That said, I like the G3’s basic sound and battery-based operation, and I like giving customers a choice, so I’m working on patches. Stay tuned.


  1. I’m looking at Zoom MS-50G
    It looks like a best solution for jam. Batteries operated, noise gate (to kill feedback, not available for battery powered Line6), delay, amp models, very small. Also usefull for big pedalboard to use for one-song FX. Not the best possible tone. Unfortunately no mic pre and no XLR input (the same problems for all multiFX except Line POD X3 and HD and TC-helicons)

  2. I gotta say,
    having owned two digitech and six zoom products , they’re both unique, Digitech frustrate me to the point where i said never again, I LOVE their LIMITED, unique exclusive sounds ie YaYa is one of the best sounds ive ever came across, not everyones cup of tea , but for me is simply outa this planet , and inspired me to use it for a new track
    sadly the RP200 went haywire ,very unstable , uncontrolable and in the in end , totally UNUSEABLE .

    Zoom products on the other hand crept into my equipment list , proved their reliabilty (well they WERE made in JAPAN , and we’ve all come to expect that from that corner of the globe )
    sucessfully, if not spectacularily at first ,to become now my FX DEFAULT gear for guitars, bass, even my Mandolin goes through a Zoom G3X now,

    Yes it lacks some sounds that i wish were there ,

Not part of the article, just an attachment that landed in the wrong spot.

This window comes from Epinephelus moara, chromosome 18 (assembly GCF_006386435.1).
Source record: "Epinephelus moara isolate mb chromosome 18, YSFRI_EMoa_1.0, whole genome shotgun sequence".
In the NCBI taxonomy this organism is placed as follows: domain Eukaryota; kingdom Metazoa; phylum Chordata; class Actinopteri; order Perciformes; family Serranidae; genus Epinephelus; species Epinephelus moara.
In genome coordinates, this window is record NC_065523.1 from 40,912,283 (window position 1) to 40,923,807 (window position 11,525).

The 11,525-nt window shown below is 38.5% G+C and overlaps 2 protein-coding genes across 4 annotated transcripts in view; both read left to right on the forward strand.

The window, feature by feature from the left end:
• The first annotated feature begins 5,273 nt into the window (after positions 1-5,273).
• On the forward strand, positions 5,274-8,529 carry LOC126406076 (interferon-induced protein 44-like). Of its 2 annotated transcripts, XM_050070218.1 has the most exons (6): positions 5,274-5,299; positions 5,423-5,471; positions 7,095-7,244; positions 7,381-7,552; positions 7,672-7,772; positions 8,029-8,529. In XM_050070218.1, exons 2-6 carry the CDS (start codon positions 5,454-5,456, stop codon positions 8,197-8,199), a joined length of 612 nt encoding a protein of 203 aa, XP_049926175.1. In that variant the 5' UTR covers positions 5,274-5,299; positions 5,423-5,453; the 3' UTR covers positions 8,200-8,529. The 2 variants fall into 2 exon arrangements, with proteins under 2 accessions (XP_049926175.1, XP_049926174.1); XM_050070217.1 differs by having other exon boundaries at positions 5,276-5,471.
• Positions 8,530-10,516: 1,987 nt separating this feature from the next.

but what price due you put on reliablity eh?

    Zoom Zoom !

    AA Glasgow UK

  3. @Andy: thanks for the testimonial. The RP200 went out of production maybe 15 years ago, not surprising that a sample of the type may go haywire every now and then. I’ve had very few problems with my RPs (and my 200 is still working…).

  4. Mr. Hunter,

    Your articles are very informative and have been more helpful than any other review/comparison I have read regarding the RP500 and the G3. Do you still feel that the RP500 is a better value than the G3 (I am looking at the G3XP)? Also, besides certain effects and amp models, is there anything the RP500 can do that the G3XP cannot?

    Thank you,


  5. @ Phil: Thanks for the compliment. When we say “better,” the question is “better for what.” i think both units have good amp modeling and delays, the basic stuff. I have made basic amped-up Bassman sounds on the G3 that are identical to my ear to their equivalents on the RP500. There are certain amp models on each unit that I like, but basically they’re both good in that regard. The RP500 has MUCH better reverbs than the Zoom. The RP500 has a rotary speaker effect, and the Zoom doesn’t. The RP500 has better pitch-shifting, but not as much of it as the G3, where you can stick up to six pitch shifters in a row (if you don’t use any other effect). The RPP00 has the Whammy, a dynamic pitch shifter, and there’s nothing like it on the Zoom. The Zoom has the ability to stack up to six FX, including amp modeling/EQ/delay/reverb/whatever, in any order you like, so you can make some pretty big sounds with it. The Zoom runs on batteries, which the RP will not.

    I prefer the RP500 when wall power is available so I can use all those footswitches to modify my sounds. I’ve set up all my sounds for my repertoire on the 500, so if I’m playing my own material it’s definitely the one I go to. I like the Zoom in combination with the RP, and I like it fine when I have to play on battery power.